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1. The Remembered Moment
There was once a young boy who was curious and bright; he had his own way of thinking about things and his own pace for caring about them. School didn't hold much relevance for him because he had other plans, and he was always busy learning. For instance, he collected medallions from every place he visited. Each day, he wore a different one to school around his neck.
One day his teacher said, "Matthew, tomorrow we are going to conduct a science experiment with metals. I bet we could learn something interesting about one of your necklaces." He could hardly wait to tell his parents, and much of the evening was spent discussing which medallion to take to school the next day. Finally he picked one laced with silver, from a trip he had taken with his grandfather. In the morning he was in a hurry to get to school. Returning home that evening, he shared his new scientific knowledge with his parents: metals all transmit electricity differently, and the silver in his medallion made it highly conductive.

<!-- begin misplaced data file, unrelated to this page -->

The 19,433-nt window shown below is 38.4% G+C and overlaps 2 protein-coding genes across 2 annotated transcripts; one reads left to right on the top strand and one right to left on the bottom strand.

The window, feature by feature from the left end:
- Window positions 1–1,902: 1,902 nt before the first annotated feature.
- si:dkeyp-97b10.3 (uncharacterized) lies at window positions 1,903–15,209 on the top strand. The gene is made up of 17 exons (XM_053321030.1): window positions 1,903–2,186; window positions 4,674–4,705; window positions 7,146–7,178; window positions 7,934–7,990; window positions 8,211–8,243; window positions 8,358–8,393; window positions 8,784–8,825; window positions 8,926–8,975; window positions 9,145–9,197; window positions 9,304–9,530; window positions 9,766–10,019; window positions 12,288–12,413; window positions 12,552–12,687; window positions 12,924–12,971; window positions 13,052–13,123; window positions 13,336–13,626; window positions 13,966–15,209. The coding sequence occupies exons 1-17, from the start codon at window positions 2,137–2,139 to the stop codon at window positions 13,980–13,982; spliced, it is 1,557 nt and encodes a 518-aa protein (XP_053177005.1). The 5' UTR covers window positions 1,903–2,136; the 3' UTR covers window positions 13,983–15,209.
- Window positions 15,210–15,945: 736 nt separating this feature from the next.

The boy is much older now, but he still remembers that day, and he remembers what he learned about electricity. He also remembers the feelings he had--of his personal passions being genuinely interesting to others, of helping others learn, of being seen. The teacher may not remember that particular lesson, but she remembers other times when she made a special connection--sometimes with a student, other times with a mentor, a parent, another educator, or someone else--and came away changed.
Everyone reading this book, no doubt, has had similar experiences--when someone fired your imagination with new knowledge or touched a deep chord in you that opened doorways you didn't know existed. Why do experiences like these hold so much power? Perhaps it's because they are part of our most common birthright as human beings: our entry into life as eager and natural learners. "The drive to learn is as strong as the sexual drive," writes anthropologist Edward T. Hall. "It begins earlier and lasts longer."